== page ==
Monitoring identities and entities used to be easier when employees came to the office to log into the network. This is no longer the case. With employees needing to have both internal and remote access to a variety of on-premises and cloud applications on a variety of managed and unmanaged devices, achieving visibility becomes both harder and more necessary to understanding risk in your organization. Luckily, there are more affordable and faster solutions to understanding identities. In addition, leveraging monitoring solutions that can better help organizations get more out of their current infrastructure helps reduce the costs and complexity of rearchitecting. In their recent Market Trends, Gartner looks at behavior analysis as a link that connects different departments in the organization. Behavior analysis has gone beyond a simple security solution to a cross-departmental orchestrated effort.
Risk Based Authentication, also known as RBA, is an old concept from the 90s that was promoted by RSA after the acquisition of RSA data by Security Dynamics in 1996. In my humble opinion, RSA never delivered on its promise. RSA was mostly focused on preventing Man-in-the-Middle (MitM) types of attack with a hardware token second factor (aka OTP) device. Today, it is much easier to achieve true RBA because of the rich context collected using various methods in real time, and overall it is smarter and more predictive because of machine learning technology. RBA takes the behavior context produced by the identity analytics solution and uses that information to help solve problems. The contextual data surrounding an identity helps to evaluate if the activity that the person is performing is classified as normal, risky, or critical/compromised. Beyond just profiling behavior of a user, understanding change of a user overtime can be so complex that systems must constantly learn from new data points and adapt responses based on new input. All of this risk profiling of user behavior and machine learning to understand change needs to happen in real time so we are constantly one step ahead of the attacker. Without proper automated remediation capabilities, security analysts will be burdened by the noise of alerts that may or may not be critical to their organization.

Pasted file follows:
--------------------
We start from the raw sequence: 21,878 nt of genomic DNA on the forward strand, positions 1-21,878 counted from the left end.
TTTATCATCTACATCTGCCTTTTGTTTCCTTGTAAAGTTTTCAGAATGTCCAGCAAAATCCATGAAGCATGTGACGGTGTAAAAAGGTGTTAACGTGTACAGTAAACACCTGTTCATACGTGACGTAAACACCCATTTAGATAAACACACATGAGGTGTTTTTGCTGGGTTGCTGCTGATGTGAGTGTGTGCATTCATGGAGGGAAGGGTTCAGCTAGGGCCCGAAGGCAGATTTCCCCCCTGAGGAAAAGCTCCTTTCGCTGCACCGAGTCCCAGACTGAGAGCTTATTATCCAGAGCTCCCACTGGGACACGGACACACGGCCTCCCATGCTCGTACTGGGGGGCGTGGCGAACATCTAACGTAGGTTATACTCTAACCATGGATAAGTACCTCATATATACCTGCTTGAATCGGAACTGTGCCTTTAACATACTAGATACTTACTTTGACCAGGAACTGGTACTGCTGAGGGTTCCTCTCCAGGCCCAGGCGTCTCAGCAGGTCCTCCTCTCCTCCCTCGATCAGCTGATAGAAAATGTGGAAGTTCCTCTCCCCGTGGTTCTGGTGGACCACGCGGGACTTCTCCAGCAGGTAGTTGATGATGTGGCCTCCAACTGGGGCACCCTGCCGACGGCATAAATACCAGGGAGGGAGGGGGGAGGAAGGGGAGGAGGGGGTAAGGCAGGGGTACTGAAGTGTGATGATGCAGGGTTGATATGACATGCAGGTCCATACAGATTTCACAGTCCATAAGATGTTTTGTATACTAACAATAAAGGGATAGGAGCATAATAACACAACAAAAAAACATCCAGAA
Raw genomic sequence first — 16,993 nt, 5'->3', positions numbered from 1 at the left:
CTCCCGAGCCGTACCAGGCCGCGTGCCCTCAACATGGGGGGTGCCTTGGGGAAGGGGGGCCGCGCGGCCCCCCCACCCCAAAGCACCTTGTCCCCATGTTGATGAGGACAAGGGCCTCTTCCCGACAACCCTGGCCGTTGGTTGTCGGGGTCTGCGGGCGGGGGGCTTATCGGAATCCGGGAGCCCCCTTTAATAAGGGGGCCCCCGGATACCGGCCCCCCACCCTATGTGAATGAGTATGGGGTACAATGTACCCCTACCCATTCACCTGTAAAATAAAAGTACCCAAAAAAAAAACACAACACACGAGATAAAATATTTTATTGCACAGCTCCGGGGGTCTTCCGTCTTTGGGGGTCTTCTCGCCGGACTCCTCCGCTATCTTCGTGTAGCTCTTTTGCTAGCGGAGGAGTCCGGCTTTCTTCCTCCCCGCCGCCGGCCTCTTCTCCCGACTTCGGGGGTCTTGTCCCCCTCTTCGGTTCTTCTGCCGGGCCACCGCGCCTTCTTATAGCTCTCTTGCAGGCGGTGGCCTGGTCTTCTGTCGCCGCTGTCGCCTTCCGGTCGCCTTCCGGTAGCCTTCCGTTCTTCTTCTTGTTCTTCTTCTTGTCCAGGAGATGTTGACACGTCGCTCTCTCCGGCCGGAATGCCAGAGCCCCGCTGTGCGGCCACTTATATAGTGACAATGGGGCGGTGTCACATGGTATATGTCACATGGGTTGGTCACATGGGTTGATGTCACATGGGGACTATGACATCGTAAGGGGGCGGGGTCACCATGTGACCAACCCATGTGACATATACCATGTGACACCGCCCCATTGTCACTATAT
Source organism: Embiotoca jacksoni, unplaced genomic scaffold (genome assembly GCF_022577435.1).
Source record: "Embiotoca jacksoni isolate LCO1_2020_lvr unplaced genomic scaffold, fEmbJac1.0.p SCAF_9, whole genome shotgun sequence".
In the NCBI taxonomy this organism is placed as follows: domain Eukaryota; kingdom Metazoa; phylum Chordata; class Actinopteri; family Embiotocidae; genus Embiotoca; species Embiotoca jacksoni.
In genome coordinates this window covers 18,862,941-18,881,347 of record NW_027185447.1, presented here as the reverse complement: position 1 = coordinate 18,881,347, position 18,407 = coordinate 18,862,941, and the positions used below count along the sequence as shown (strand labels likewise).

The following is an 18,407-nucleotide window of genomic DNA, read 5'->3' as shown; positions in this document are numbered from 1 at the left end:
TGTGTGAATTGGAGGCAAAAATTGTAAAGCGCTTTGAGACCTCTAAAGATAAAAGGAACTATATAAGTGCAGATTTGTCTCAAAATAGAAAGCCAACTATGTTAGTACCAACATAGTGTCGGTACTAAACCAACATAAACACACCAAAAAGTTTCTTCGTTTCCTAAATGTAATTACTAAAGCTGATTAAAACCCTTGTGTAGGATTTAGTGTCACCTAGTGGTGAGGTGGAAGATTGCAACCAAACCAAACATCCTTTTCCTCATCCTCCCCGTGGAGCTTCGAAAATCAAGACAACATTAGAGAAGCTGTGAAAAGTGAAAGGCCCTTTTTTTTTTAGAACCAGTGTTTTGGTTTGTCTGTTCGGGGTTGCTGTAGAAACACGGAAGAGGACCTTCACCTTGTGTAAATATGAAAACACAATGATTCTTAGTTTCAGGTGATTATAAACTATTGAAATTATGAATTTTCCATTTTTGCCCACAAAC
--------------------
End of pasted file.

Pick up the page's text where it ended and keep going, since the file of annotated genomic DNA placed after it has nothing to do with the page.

Identity data is the key. It really doesn’t matter into which statistics you buy into: IBM, Verizon, Gartner, or others. What truly matters is that at the end of the day, whether it is 3 out of 5, or 4 out of 5 breaches, it always involves some sort of identity compromise. Therefore, that is why Preempt believes that user behavior is simply the starting point and not the end goal. Understanding identity data and leveraging identity data is the starting point to understanding compromise in your organization. Rather than make your security analysts chase around a lot of noise, you can focus their time on what provides the best indication of compromise: analytics from identity access data.
But is MFA the solution? Authentication and authorization have become staples in many security strategies, but we believe this is going to change. Confidence levels in authentication continues to drop as we constantly talk about about how we need to add another factor (and friction) to strongly verify the identity of a user and their intentions given that traditional two-factor solutions can be easily hacked. Whether it is adding biometrics or even behavioral patterns, authentication mechanisms are increasingly growing more complex. But it is helpful! Here is the reality: I believe we are getting closer to that moment when people are tired of the friction and the MFA fatigue that these vendors cause. Eventually, users will find a way to circumvent security for the preference of convenience.
Is this really what we want to achieve? To lessen our security by implementing more security? It seems ironic at best. Making authentication more complex is not the answer. Technology must get smarter, must rely on context, and only add friction when there is no other recourse. For me: Smart is when we decide to make cars instead of faster horses. Applying the same precautions to every resource or identity doesn’t necessary pile up to a better security. You need to apply dynamic decision making to each and every activity, only applying the right level of security to the right level of risk at the right time.
A modern approach to authentication means many things, but most importantly it means that it needs to be easy: easy to deploy, easy to use, easy to change, and easy to secure. If you are interested in a modern way to leverage identity data to understand risk in your organization and take action, contact us at firstname.lastname@example.org.
Posted by Eran Cohen on September 26, 2019 6:01 PM